Saturday, December 01, 2007

2007 FOXWOOD OPENS: GATA KAMSKY VS CHIKWERE ONYEKWERE: Game 1 : Analysis by Chester Bean Jnr.

Kamsky 2752 won his first game against Onyekwere 2267. Kamsky is rated no 19 in the World and No 1 player in the US.

Kamsky,G 2752
Onyekwere,C 2267
9th Foxwoods Open: Open Section. 4/4/2007
[C.Bean 1888]

1.e4 c5 2.Nf3 d6 3.d4 cxd4 4.Nxd4 Nf6 5.Nc3 a6 6.Bg5 e6 7.f4 Qb6 8.Nb3 Nbd7 9.Qf3 Qc7 10.a4 b6 11.Bd3 Bb7 12.0-0 Be7 13.Qh3 h6 14.f5 e5 15.Kh1(In The game Bluvshtein,M 2447-Vera,R 2509 2003 went 15.Be3 Rc8 16.Qg3 h5 17.Rad1 Qb8 18.Bg5 Qa8 19.Qh4 Bd8 20.Nd2 Bc6 21.Nc4 Qb8 22.Be2 Bc7 23.Ne3 b5 24.axb5 axb5 25.Ned5 Bd8 1/2-1/2 in 38 moves)Rc8 [15...Nxe4?! Behind in Development premature activity by black will backfire.16.Nxe4 d5 17.Bxe7 dxe4 18.Ba3 exd3 19.cxd3! Opening the c-file and eyeing the e-pawn Qc2 20.Nd4! and now
A.) 20..Qd2 21.Nf3! Qxd3 22.Rad1 Qc4 23.Qg3 and white is better
B.) 20..Qxg2+ 21.Qxg2 Bxg2+ 22.Kxg2 exd4 23.Rae1+ Kd8 24.Re7 ]

16.Rae1 Qb8 17.Bd2 Qa8 Black is overloading on the e4 square,x-raying to the g2 square and preparing the exchange sac on c3.18.Qg3 h5 (ambitious plan indeed!,idea is to open the h-file and the long diagnal a8-h1 by exchanging on g2 18..Rg8 is interesting also.)19.Bg5(19.Qxg7?Rg8 20.Qh6 d5! and black breaks thru) h4! offering a pawn 20.Qh3!? (White can take the pawn but black may find compensation in the open h-file [20.Bxh4 Nh5 21.Qg4 Nhf6 22.Bxf6 Nxf6 23.Qe2 Nh5 24.Qf2 Rh6 25.Nd5 Bxd5 26.exd5 Nf4 27.Be4 Nh5 28.a5 Nf6 29.Bf3] Rxc3!? sticking with the plan![20..Rh5! 21.bxf6 Nxf6 22.Nd2 Rc5 23.Bc4 Qc8 =] 21.bxc3 Nxe4 22.Bxe7 Kxe7 23.bxe4 Bxe4 24.Nd2!?(Re2 or Rf2) Bd5!?
(Staying on the diagnal is understandable but why not Bxc2?Well the c2 pawn is weak anyway and black wants to maintain pressure on g2,but a deeper look at the move shows that the Bishop on c2 not only wins a "out of play" pawn but it pressures whites f5 pawn.So here the move may be good 24..Bxc2! 25.Rf4 Rh5!

Now the benefits of Bc2 can be seen as there is a double attack on the f-pawn 26.Nf3 Qh8 27.a5 Qh6 28.Rxh4 Rxh4 29.Nxh4 bxa5 30.Qg4 nc5 31.Nf3 Kf6 32.Qc4 Bb3 33.Qg4 Bd5 34.c4 and black is better.)25.Rf4 Kf8 26.Rxh4 Bxg2+ 27.Kg1 Rxh4 28.Qxh4 Nf6 29.Qh8+ Ng8??+---- loses the thread of the position,but it is difficult anyway Ke7! 30.Qxa8 Bxa8 31.Rb1 Nd7 32.Nc4 Be4! 33.Nxb6 Nc5 34.Rf1 give chances to live.Unclear to me is the line Ke7 30.Qxg7! Bb7 31.Re3 Qe8 and the passed h-pawn will be trouble.) 30.Re3 (also f6! wins more dramatically but the threat is the same Rg3) Qd5 31.rd3 Qc6 32.Rg3 Bd5 33.Qxg7+ Ke7 34.Qxg8 Qd7 35.f6+ 1-0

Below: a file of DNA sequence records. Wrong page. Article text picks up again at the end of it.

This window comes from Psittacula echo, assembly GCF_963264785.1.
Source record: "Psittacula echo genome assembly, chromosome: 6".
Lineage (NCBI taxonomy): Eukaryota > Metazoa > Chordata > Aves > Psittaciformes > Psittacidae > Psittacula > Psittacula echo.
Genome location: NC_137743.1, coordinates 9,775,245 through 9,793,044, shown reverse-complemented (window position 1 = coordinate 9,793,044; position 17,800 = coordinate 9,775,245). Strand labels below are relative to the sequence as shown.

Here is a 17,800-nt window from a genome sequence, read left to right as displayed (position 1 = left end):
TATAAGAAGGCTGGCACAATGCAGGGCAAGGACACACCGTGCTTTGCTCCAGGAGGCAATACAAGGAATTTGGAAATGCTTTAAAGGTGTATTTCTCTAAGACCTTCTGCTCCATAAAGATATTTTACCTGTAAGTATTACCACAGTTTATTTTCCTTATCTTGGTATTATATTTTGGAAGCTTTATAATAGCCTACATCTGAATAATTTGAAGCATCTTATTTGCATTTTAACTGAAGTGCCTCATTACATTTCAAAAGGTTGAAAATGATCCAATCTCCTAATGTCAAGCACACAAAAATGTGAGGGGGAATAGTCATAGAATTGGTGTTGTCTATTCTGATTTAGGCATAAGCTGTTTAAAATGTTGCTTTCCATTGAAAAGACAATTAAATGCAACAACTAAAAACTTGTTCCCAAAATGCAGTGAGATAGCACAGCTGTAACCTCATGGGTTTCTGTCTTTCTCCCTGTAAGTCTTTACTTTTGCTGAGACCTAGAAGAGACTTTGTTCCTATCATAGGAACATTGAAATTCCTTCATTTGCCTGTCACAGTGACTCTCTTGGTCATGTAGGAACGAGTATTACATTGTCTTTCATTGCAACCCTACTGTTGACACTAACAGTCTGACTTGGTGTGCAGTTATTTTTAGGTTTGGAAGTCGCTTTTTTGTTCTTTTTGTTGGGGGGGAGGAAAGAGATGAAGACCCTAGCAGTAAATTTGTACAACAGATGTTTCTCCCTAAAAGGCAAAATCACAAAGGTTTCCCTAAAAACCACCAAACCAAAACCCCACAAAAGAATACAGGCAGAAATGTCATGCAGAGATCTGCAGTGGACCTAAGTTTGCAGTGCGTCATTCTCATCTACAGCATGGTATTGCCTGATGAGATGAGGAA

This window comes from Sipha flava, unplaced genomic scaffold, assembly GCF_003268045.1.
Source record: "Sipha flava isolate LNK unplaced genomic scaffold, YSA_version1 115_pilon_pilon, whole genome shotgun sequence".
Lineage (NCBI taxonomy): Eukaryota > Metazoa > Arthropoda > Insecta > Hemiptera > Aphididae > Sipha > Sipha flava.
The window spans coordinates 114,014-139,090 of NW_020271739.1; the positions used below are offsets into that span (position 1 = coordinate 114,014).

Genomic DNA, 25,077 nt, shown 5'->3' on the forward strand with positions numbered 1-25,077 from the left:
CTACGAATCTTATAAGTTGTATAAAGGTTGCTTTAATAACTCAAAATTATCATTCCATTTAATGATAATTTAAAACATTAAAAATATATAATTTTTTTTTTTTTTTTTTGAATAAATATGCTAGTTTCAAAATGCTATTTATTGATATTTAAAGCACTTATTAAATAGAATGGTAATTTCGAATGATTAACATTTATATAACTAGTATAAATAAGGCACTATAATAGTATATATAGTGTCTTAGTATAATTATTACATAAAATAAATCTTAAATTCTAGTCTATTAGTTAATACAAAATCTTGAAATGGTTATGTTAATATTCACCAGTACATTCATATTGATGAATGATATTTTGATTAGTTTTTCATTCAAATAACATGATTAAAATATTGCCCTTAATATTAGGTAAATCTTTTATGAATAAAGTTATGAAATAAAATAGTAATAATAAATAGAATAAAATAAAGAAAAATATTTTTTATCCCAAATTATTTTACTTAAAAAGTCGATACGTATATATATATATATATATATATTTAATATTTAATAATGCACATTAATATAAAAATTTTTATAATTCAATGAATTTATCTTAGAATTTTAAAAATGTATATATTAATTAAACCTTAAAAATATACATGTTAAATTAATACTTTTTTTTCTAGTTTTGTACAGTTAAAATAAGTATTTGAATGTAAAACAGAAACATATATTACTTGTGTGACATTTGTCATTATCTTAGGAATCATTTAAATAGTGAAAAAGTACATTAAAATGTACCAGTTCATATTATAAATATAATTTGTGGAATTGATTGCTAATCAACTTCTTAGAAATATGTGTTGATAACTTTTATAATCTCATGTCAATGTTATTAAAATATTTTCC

Posted by PicasaChester Bean (1888)



1. Dr Okey Iwu: Dr Okey Iwu with a 2175 rating drew 6 of his games, had 1 win and 1 loss. Any Chess player will tell you this is a remarkable record especially when most of his opponents were higher rated players ( FM Todd Andrews 2360 and James Critelli 2348). He also drew against Charles Riordan 2350 and Eugene Yanayt 2356 among others. His only loss was to Fide Master Daniel Rensch 2448 rating. This results goes to confirm once and for all that Iwu who was a Junior Chess Champion in Nigeria in the 90s is a stronger player who should be in the 2300 category rating and not the 2175 he is now. Watch how Iwus ratings will improve dramatically as a result of this event.

2. Chikwere Onyekwere: Nigerian Champion 21 year old Chikwere Onyekwere, 2267 rating who lost the match in Houston to Nigerian International Master Adu last week also proved himself worthy at this event. Chikwere won 4 games, had 2 draws and 3 losses. Three of his losses were against some of the highest players in the US and in the world - 2 Grandmasters- Kamsky 2752 rating ( Kamsky is no 19 in the world and no 1 in the US as at August 2006 : and Dmitry Gurevich 2591 and 1 international Master (IM), Peter Vavrak 2464. His impressive wins were against IM Timothy Taylor 2388, who has lost to chikore twice now, drew against Fide Masters (FM) Joseph Bradford 2475 and Holger Schacht 2328. As always, many chess players are starting to pay attention to Chikwere. His future is bright in the International Chess Community.

3. International Master Oladapo Adu: The winner of the ADU - ONYEKWERE MATCH in Houston came late after 4 rounds of the event. He was given for 4 BYES = 4 1/2 points each so he could join and begin in round 5. He finished with 3 draws , 1 win and 1 Loss to IM David Vigorito 2419. This is another impressive showing despite his lateness to the event.

We congratulate all of them and look forward to more great tournaments in the future.

Results of Foxwoods open section here:



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